I have found that a valve such as just described will give a close degree of regulations, and will render the apparatus highly sensitive to gravity variations. When the pump is operating upon a high suction head, such as is common in the metallurgical industry, it is impractical if not impossible to secure proper control by permitting introduction of air throughout the suction stroke, when the gravity is at or near the desired value. Furthermore introduction of a slug of air during only the initial part of the suction stroke permits more eflicient opening and closing of a check valve of the type shown in Fi 3.

I claim:

In apparatus of the character described for the handling of fluid pulp of varying gravity, a pump of the diaphragm type for handling said fluid pulp, means for establishing a body of said fluid pulp from the discharge side of said pump, means for establishing another body of liquid of constant gravity arranged to be in contact with the material of said first body at a localized region within the first body, means for continuously supplying liquid to said second body, an air pipe leading to the suction chamber of the diaphragm pump, a valve for controlling admission of air into said pipe, and means for effecting opening and closing of said valve in accordance with variations in the level of liquid forming said second body.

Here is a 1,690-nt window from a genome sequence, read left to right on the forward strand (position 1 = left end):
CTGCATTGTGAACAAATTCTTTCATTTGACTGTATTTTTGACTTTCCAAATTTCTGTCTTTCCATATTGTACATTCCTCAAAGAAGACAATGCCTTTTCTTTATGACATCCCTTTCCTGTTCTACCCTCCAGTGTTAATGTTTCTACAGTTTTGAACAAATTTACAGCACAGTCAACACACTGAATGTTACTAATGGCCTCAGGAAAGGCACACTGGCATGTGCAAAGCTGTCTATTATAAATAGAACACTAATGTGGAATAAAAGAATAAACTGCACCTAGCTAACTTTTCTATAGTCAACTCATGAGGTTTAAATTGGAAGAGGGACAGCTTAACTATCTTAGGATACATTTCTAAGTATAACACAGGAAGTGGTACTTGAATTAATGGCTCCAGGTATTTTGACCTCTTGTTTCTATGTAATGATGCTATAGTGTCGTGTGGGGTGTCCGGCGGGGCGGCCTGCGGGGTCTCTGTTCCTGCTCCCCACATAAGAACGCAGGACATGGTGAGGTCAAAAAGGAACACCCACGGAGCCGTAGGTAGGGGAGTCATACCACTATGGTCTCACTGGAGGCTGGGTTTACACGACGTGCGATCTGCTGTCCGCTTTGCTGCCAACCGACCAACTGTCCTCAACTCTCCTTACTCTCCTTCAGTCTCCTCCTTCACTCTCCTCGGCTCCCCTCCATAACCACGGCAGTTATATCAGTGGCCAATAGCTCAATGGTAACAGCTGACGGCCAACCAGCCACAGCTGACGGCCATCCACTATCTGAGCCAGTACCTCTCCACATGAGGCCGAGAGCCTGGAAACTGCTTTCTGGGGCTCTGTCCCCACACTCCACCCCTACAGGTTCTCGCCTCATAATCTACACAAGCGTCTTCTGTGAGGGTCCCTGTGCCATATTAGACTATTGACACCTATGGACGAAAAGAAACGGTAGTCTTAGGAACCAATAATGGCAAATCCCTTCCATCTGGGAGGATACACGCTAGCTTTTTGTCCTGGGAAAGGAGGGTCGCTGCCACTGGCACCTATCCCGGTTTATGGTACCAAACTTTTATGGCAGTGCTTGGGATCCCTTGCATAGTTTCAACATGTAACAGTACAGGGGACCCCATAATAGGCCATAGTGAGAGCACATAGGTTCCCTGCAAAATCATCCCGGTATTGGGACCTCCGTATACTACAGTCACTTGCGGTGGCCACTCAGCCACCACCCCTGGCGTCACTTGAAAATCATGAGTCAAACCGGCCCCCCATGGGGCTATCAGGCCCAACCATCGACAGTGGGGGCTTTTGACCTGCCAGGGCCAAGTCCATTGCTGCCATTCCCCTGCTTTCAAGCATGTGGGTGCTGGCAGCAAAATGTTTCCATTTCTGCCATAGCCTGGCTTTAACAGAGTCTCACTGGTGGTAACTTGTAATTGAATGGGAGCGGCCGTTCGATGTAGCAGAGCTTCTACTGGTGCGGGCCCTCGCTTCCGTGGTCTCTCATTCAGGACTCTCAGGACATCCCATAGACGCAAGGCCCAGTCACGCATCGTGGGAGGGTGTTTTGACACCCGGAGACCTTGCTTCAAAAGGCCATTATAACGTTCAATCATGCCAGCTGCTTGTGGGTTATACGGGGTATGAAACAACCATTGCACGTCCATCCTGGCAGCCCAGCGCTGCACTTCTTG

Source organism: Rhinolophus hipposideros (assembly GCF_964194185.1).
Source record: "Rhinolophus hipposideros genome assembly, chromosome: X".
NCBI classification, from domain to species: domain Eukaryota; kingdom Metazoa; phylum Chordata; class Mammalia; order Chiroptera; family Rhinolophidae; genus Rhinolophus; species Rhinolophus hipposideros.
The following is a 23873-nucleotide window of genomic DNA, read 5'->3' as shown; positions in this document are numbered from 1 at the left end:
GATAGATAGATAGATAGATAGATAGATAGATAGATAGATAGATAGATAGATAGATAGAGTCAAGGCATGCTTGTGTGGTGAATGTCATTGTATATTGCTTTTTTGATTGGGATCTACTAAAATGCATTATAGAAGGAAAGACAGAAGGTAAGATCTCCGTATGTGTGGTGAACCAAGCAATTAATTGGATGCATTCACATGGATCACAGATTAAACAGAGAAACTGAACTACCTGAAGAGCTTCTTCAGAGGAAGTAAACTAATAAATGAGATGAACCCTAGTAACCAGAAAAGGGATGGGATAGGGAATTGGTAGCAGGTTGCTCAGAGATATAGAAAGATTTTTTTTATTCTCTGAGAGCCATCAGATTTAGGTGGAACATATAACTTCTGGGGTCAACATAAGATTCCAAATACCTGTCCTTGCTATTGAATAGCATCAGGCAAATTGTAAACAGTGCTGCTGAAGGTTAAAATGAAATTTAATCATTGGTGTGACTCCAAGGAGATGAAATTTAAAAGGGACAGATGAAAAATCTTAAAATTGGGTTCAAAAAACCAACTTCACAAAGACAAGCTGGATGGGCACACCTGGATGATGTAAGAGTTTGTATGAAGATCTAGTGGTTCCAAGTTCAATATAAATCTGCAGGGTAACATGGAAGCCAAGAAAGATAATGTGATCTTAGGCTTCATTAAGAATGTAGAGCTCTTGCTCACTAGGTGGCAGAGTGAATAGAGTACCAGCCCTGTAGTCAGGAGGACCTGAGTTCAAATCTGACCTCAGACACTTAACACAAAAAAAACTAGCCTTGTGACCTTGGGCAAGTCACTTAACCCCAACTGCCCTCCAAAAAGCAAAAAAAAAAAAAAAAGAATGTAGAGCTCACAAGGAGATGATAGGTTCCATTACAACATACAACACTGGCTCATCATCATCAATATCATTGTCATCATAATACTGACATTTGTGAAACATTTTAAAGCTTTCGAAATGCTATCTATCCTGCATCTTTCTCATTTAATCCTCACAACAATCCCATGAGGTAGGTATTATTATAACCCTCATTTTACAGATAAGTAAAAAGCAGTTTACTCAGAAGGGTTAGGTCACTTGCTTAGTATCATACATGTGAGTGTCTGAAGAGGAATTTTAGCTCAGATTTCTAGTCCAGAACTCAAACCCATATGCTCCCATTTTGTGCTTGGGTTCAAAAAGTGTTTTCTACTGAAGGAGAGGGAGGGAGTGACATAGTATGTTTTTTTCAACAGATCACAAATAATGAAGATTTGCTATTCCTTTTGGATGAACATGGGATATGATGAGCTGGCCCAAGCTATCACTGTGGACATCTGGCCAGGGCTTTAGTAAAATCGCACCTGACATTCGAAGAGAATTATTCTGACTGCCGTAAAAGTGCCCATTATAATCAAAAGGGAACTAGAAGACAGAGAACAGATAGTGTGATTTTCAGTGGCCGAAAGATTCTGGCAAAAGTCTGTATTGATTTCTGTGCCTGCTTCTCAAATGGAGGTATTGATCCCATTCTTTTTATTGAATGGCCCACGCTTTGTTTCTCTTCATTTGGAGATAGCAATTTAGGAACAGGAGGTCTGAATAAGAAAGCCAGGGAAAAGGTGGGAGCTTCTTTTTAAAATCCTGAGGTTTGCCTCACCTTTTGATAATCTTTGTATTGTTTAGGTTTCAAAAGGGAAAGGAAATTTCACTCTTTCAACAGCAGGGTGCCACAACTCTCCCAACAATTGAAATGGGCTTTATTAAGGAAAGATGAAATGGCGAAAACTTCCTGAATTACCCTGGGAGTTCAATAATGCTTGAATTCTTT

Referenced by
Citing PatentFiling datePublication dateApplicantTitle
US2416808 *Jan 20, 1944Mar 4, 1947Oscar WeissApparatus for measuring the density of liquids
US2724497 *May 2, 1952Nov 22, 1955Int Minerals & Chem CorpMethod of controlling solids accumulation in dewatering apparatus
US3071971 *Sep 21, 1959Jan 8, 1963Wallace Charles TMethod and apparatus for measuring fluid densities
US3848618 *Dec 29, 1972Nov 19, 1974Royse EApparatus for mixing fluids of different specific gravity
US3952761 *Mar 25, 1974Apr 27, 1976Donald FriedlandSystem for controlling density of liquids
DE741197C *Sep 24, 1938Nov 6, 1943Heinrich ContzenVerfahren zur Dichtemessung von Fluessigkeiten
U.S. Classification137/91, 417/306, 73/452
International ClassificationF04B43/02
Cooperative ClassificationF04B43/026, F04B43/028
European ClassificationF04B43/02P3, F04B43/02V